Hasegawa 1/48 EA-18G Growler

KIT #: 07252 (Pt 52)
PRICE: 5340 yen (about $54 at today's exchange rate)
DECALS: Two options
REVIEWER: Scott Van Aken
NOTES: 2011 base boxing


The first Growler for fleet use was officially accepted by VAQ-129 "Vikings" at NAS Whidbey Island, on 3 June 2008. The Navy planned to buy approximately 85 aircraft to equip 11 squadrons as of 2008. The EA-18G completed operational evaluation in late July 2009. The Growler was rated operationally effective and suitable for operational use. On 5 August 2009, EA-18G Growlers from Electronic Attack Squadron 129 (VAQ-129) and Electronic Attack Squadron 132 (VAQ-132) completed their first at-sea carrier-arrested landing aboard the USS Harry S. Truman (CVN-75). The first deployable EA-18G squadron is to be VAQ-132 "Scorpions", which reached operational status in October 2009. The first Growler operational deployment was announced on 17 February 2011.

In service, the EA-18's radio name during flight operations will be "Grizzly". The "Growler" nickname sounded too much like the EA-6B's "Prowler" name, so "Grizzly" will be used to avoid confusion. With the termination of the EB-52H standoff jammer, the Growler will become the sole remaining manned tactical jammer and Air Staff requirements director Maj. Gen. David Scott has indicated that the USAF will seek to provide electronic warfare officers to fly on US Navy Growlers, without providing funding to purchase additional aircraft. By May 2011, 48 Growlers had been delivered to the U.S. Navy. The EA-18G now equips all USN VAQ squadrons with only the Marines continuing to use the Prowler.

The EA-18G was first used in combat during Operation Odyssey Dawn, enforcing the UN no-fly zone over Libya. Five EA-18Gs were redeployed from Iraq to support operations in Libya.


Producing this kit was an easy one for Hasegawa. They basically took their F-18F kit from back in 2005 and added the pods needed for the jammer version. They also added the different rear instrument panel and the proper side stick control for the back seater. In addition, there are new forward slats. There is a bit more to it, but if you look at the sprues diagram, it seems that the S, T, U, and V sprues are additions to this particular kit. These are the ones with the pods and the HARM missiles. The rest of the kit seems to be basic F-18F, though they did upgrade the rear fuselage vents. Undoubtedly because it is a mod that removed material from the extant molding. I can tell  you that if they had to add material to the molding, it would not have been done.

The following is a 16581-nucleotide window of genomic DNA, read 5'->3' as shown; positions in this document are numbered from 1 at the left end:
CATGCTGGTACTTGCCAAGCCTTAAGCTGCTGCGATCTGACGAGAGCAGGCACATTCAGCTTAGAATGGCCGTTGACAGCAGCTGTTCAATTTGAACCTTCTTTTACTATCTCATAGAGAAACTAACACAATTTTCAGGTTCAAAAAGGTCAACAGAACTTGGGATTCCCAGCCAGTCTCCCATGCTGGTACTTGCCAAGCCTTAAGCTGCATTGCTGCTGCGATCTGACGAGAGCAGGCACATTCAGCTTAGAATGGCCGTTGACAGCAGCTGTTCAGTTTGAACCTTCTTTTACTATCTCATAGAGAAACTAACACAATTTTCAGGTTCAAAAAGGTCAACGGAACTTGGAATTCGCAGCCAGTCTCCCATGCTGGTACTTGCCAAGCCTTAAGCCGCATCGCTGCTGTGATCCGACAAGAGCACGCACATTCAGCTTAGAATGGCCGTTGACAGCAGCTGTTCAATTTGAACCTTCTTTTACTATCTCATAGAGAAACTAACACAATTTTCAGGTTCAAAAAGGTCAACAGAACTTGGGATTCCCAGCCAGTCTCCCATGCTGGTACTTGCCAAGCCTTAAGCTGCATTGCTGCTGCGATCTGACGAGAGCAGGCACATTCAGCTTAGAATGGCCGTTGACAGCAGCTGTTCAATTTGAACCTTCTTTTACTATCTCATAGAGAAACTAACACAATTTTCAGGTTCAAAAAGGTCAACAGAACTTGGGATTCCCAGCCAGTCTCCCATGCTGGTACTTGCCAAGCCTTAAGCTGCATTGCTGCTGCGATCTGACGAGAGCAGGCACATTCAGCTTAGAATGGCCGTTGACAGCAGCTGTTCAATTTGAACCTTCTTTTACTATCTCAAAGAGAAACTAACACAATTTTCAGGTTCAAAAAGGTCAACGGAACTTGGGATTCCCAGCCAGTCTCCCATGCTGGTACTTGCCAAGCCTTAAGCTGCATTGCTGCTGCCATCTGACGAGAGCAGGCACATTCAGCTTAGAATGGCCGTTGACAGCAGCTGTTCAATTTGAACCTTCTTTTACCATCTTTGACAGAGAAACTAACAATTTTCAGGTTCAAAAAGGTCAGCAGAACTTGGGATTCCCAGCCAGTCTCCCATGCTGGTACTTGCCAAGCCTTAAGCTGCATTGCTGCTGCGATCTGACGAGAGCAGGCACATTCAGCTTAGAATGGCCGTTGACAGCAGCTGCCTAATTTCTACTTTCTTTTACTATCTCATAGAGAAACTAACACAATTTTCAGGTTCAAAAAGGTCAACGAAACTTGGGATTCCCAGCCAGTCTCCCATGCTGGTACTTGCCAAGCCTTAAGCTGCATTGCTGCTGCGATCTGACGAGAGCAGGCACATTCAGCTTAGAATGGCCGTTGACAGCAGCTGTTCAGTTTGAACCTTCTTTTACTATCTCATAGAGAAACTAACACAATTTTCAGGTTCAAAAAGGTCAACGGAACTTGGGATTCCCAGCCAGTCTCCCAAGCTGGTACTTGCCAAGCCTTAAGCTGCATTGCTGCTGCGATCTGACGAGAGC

While the sprues don't bulge in the box, there is everything in there that we want. There are three bags of sprues. One with the clear bits, and the other two with the rest of the sprues. Sprues with the fuel tanks and jamming pods is duplicated and contains other bits like bang seats, pylons and the like. The fuselage is split horizontally with many of the seams fitting on the underside of the leading edge extensions. All of the flight surfaces have separate control surfaces, which is great as the Hornet normally has the flaps bled down after sitting for a while. Separate flap actuators are provided for this feature as the flight controls are designed to be in the neutral position.

One would expect a well appointed cockpit in a Hasegawa 1/48 kit and one gets it. Two nice seats (no belts), and various control sticks fit into the tub. Consoles and instrument panels have raised detail, though decals are also provided for those who like to use them. Nicely detailed wheel wells and complex looking landing gear are part of the mix. Intake trunking is given, though taking care of the seam will require a bit of a challenge to fix. The wing tips can be removed and put into the folded position if one wishes to do so.

For things under wings, you have two fuel tanks, three jamming pods, and a pair of AGM-88E anti-radiation missiles. Finally, the canopy can be displayed open and a boarding ladder is included as well.

Instructions are well done with the usual Gunze paint references. As usual with a kit of this complexity, things are a bit busy, but if one takes their time, it will all go together well. Markings are provided for two squadrons. Both are CAG birds in FS 36320 over 36375, the two greys being quite close to each other in shade. One is from the training squadron, VAQ-129 while the other is the box art plane from VAQ-141. All the black/dark blue-grey areas will need to be painted. The decals are very nice, and include a full stencil suite. 


I can tell you from experience building the F-18F that this will be a fiddly kit. Not overly so, but enough to where you have to pay attention while building. The kit markings are nice, but I'm going to plug Furball Decals as they are the reason I bought this one. They have two great sets for the Growler and you'll find markings for every squadron operating the type on these two sets.   



August 2016 

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You can thank your editor for picking this one up. He thanks Furball Decals for the motivation to actually spend the money on it! 

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